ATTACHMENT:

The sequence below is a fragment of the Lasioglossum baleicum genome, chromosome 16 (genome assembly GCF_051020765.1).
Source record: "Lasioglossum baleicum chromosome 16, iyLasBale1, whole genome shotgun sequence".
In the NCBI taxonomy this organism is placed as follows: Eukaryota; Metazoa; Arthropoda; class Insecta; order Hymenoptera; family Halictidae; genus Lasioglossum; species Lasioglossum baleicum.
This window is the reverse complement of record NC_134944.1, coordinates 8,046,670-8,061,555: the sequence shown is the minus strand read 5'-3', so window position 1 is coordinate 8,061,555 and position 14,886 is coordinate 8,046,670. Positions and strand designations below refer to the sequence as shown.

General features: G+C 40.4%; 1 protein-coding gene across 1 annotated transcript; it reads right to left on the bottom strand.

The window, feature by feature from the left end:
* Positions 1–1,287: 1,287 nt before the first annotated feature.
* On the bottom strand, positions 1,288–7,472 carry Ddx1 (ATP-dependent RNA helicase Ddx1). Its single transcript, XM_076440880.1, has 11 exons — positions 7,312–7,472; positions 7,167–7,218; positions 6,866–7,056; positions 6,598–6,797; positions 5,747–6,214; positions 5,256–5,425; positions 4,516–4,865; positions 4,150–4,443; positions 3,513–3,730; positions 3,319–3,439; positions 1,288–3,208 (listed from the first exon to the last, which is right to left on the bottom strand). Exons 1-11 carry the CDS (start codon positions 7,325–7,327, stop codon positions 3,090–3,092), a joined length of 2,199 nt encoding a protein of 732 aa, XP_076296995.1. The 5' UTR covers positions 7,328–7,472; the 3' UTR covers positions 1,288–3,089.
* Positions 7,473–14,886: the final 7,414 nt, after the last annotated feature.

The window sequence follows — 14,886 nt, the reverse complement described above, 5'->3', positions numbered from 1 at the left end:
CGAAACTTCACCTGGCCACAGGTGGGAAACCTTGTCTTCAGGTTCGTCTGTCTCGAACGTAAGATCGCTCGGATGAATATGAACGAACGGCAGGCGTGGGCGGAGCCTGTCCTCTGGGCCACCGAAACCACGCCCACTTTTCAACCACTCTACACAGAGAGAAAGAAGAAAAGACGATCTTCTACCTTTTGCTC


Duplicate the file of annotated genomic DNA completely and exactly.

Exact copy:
The sequence below is a fragment of the Lasioglossum baleicum genome, chromosome 16 (genome assembly GCF_051020765.1).
Source record: "Lasioglossum baleicum chromosome 16, iyLasBale1, whole genome shotgun sequence".
In the NCBI taxonomy this organism is placed as follows: Eukaryota; Metazoa; Arthropoda; class Insecta; order Hymenoptera; family Halictidae; genus Lasioglossum; species Lasioglossum baleicum.
This window is the reverse complement of record NC_134944.1, coordinates 8,046,670-8,061,555: the sequence shown is the minus strand read 5'-3', so window position 1 is coordinate 8,061,555 and position 14,886 is coordinate 8,046,670. Positions and strand designations below refer to the sequence as shown.

General features: G+C 40.4%; 1 protein-coding gene across 1 annotated transcript; it reads right to left on the bottom strand.

The window, feature by feature from the left end:
* Positions 1–1,287: 1,287 nt before the first annotated feature.
* On the bottom strand, positions 1,288–7,472 carry Ddx1 (ATP-dependent RNA helicase Ddx1). Its single transcript, XM_076440880.1, has 11 exons — positions 7,312–7,472; positions 7,167–7,218; positions 6,866–7,056; positions 6,598–6,797; positions 5,747–6,214; positions 5,256–5,425; positions 4,516–4,865; positions 4,150–4,443; positions 3,513–3,730; positions 3,319–3,439; positions 1,288–3,208 (listed from the first exon to the last, which is right to left on the bottom strand). Exons 1-11 carry the CDS (start codon positions 7,325–7,327, stop codon positions 3,090–3,092), a joined length of 2,199 nt encoding a protein of 732 aa, XP_076296995.1. The 5' UTR covers positions 7,328–7,472; the 3' UTR covers positions 1,288–3,089.
* Positions 7,473–14,886: the final 7,414 nt, after the last annotated feature.

The window sequence follows — 14,886 nt, the reverse complement described above, 5'->3', positions numbered from 1 at the left end:
CGAAACTTCACCTGGCCACAGGTGGGAAACCTTGTCTTCAGGTTCGTCTGTCTCGAACGTAAGATCGCTCGGATGAATATGAACGAACGGCAGGCGTGGGCGGAGCCTGTCCTCTGGGCCACCGAAACCACGCCCACTTTTCAACCACTCTACACAGAGAGAAAGAAGAAAAGACGATCTTCTACCTTTTGCTC